Breaking the Transatlantic RecordLeave a Comment
Making an overseas phone call? Using cloud computing? If so, there’s a 99 percent chance your call or message is being carried by an undersea fiber optic cable.
Now, new research with lasers may let service providers “push” even more data through these cables to help meet the booming demand for transmission between North America and Europe. In fact, this new method could even increase network capacity without requiring new ocean cables, which can cost hundreds of millions of dollars to manufacture and install.
Setting A New Standard
A research team from Infinera has set a new efficiency standard for transatlantic fiber optic cables. Testing 16QAM modulation – a new approach to transmitting light signals — the group not only shattered efficiency records for data transfer. They nearly doubled data capacity and approached the assumed upper limit for this type of transmission.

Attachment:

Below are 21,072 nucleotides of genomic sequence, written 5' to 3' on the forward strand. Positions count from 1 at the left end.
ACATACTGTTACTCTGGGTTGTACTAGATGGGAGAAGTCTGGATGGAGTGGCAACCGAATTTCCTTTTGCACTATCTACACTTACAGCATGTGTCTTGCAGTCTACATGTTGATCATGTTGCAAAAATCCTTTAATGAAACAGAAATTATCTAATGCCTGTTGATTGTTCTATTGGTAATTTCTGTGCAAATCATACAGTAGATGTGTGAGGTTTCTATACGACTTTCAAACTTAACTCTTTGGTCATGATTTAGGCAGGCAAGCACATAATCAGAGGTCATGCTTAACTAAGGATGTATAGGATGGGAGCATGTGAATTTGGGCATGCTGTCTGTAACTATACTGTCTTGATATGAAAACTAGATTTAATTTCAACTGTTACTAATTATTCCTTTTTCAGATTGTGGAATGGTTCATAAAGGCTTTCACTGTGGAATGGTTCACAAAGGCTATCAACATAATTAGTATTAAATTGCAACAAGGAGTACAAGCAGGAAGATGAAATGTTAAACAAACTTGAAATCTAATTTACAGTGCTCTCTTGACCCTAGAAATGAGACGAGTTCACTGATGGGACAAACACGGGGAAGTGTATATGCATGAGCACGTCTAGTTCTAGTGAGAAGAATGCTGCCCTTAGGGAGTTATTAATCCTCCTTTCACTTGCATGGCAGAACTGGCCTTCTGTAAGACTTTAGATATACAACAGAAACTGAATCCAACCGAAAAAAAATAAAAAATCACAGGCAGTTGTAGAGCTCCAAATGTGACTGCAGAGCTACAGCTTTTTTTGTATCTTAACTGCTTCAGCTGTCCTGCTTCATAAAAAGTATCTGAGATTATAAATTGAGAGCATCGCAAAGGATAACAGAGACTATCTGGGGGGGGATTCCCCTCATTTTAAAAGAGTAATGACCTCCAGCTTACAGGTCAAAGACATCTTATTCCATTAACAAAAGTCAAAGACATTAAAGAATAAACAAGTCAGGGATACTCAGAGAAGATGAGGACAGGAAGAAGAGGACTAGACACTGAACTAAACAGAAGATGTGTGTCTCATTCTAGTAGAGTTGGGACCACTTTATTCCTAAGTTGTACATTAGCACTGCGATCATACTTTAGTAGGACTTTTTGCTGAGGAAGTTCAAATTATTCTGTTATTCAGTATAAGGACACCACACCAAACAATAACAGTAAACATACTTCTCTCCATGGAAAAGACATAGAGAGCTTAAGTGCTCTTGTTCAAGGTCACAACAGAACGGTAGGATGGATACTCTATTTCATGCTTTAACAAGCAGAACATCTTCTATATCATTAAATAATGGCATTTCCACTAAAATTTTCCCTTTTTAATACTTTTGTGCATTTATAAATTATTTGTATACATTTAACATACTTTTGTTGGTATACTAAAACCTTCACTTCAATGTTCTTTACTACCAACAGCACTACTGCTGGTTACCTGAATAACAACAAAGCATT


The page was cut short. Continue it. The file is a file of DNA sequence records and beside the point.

The team managed to extend record-setting capacity across the Atlantic Ocean using the MAREA transatlantic cable. This cable spans approximately 4,104 miles (6,605 kilometers) from Virginia Beach, Virginia, to Bilbao, Spain. Partially funded by Facebook and Microsoft, MAREA now holds the record for the highest-capacity cable crossing the Atlantic Ocean.
The need for new and better optical fiber and fiber optic cables has constantly grown since the first undersea trans-Atlantic cable was installed back in 1858. Because of the move to cloud-based computing, that demand has skyrocketed over the past decade.
It’s important to note that while this was the first time that PM-16QAM signals were sent over this distance, the team combined equipment readily available to the industry with high-speed lasers to make the transmission. The team generated signal speeds reaching 26.2 terabits per second, a 20 percent increase over what cable developers believed was possible.
Even More Good News
This experiment delivered results much the same as next-generation chip sets from other vendors that use a different technique called probabilistic constellation shaping (PCS). According to the research team, the good news for service providers is that the new technique can be combined with PCS for even faster speeds in the future.
The group presented their research results at OFC 2019 in San Diego.